Badare "At least thirty people were killed in explosions carried out by two female suicide bombers in a market" at busy Madagali (Adamawa State), the spokesman of the army told AFP.
"The two suicide bombers posing as clients have triggered their explosive belts," said the representative of the Municipality of Madagali Yusuf Muhammad. He also reported a high number of casualties.
This double attack was not claimed immediately but the process used is the Nigerian jihadist group Boko Haram, which has often resorted to women and girls to carry out attacks against the population.
In a report released in early December, the center analyzes International Crisis Group warned the Nigerian government on the active role of women in conflict. "Women are not only victims but also actors in this war," could be read in the report "Nigeria: Women and insurgency of Boko Haram."
After seven years of war, "the men were killed disproportionately", the report said, and the women, kidnapped or who have chosen to join the jihadist group by conviction, are regularly used as human bombs for almost two years faction group led by Abubakar Shekau.
The Organization of the Islamic State, Boko Haram who had pledged allegiance in March 2015, has appointed a new chief in early August to represent the Caliphate in West Africa, in the person Abu Mosab Al Barnaoui.
Son of the founder of the extremist Salafist sect, Al Barnaoui was entrenched with his allies to the border with Niger, from where they continue to conduct raids against the Nigerian military and security forces. He blames including Shekau his "authoritarian tendencies" and perpetrating bloody massacres against Muslim civilians.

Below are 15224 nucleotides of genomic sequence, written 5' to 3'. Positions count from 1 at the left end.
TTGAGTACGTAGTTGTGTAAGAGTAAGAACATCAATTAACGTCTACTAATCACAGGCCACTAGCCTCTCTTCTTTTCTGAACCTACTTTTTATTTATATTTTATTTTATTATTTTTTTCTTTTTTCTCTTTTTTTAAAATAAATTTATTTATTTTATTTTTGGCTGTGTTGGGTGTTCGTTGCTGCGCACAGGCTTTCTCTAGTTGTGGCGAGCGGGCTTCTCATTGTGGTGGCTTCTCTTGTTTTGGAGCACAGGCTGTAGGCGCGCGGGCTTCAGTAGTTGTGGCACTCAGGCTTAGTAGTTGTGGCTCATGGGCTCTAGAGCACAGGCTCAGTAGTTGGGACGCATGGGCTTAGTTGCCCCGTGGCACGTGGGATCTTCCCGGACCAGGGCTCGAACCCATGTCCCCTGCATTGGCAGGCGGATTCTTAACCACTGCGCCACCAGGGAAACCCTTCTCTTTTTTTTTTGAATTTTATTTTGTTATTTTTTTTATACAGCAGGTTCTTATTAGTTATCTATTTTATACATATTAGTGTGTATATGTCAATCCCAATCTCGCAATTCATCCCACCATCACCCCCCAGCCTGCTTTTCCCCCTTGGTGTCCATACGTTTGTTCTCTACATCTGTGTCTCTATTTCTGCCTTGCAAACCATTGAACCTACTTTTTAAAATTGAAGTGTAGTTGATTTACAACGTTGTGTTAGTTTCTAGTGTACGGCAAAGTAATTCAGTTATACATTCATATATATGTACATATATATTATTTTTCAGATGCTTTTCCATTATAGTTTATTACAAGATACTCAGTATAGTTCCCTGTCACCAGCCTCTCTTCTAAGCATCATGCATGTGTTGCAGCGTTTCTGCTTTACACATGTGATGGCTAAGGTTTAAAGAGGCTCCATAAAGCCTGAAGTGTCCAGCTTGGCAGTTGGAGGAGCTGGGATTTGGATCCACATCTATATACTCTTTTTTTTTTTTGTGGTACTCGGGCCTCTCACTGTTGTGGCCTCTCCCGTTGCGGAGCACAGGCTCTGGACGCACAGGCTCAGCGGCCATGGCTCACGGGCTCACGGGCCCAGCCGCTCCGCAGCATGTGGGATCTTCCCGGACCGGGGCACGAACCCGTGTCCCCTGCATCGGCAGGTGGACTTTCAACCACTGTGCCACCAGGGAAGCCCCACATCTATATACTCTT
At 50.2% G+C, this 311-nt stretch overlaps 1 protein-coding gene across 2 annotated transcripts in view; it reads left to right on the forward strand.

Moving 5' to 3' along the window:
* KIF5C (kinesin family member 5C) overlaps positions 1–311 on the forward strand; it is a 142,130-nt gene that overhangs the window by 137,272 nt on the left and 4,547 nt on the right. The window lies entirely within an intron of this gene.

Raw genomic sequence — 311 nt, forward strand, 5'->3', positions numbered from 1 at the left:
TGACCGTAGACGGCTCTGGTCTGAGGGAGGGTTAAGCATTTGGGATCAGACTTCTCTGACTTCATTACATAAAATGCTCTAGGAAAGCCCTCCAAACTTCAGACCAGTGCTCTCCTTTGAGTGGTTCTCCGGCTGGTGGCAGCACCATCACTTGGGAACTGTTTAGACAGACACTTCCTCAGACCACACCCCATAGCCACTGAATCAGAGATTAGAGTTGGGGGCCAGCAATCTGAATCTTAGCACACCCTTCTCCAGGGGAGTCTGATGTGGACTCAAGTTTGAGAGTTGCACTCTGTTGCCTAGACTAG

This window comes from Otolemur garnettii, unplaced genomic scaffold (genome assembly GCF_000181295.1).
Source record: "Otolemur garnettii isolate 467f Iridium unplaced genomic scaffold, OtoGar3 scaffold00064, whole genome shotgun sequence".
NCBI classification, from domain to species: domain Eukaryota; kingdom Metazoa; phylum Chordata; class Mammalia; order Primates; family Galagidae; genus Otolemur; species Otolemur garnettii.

The particularly deadly attack on Friday was a blow to Nigerian President Buhari, who said this week at the Summit for the safety of Dakar that "the situation (was) under control."
"(The army) has now entered the forest and Sambisa regarding the presence of Boko Haram in the Lake Chad region, I think they are finished," he declared proudly.
But the North is experiencing an upsurge in attacks in recent weeks. They are more numerous each year at the end of the rainy season but this year they seem particularly worrisome.
"The pace and effectiveness of the supply of weapons and logistical material improve greatly for several weeks," analyzes Yan St-Pierre, director of the Modern Security Consulting Group.
For the anti-terrorism consultant, this is explained by the pressure on the Islamic state in the north of Libya, in the region of Sirte, which force "a group of resource pooling in the south" to the Sahel, with a multiplication of convoys and bases in the region.
Boko Haram extremist Salafi sect transformed into the jihadist movement to the death of its founder Mohammed Yusuf, killed more than 20,000 people and 2.6 million displaced in northeast Nigeria since 2009.
Last year, the Nigerian government had already announced that the jihadist sect was "technically defeated."
"The Nigerian army, which takes an entirely military strategy for seven years, must change its approach if it wants to win this war," concluded Mr. St-Pierre.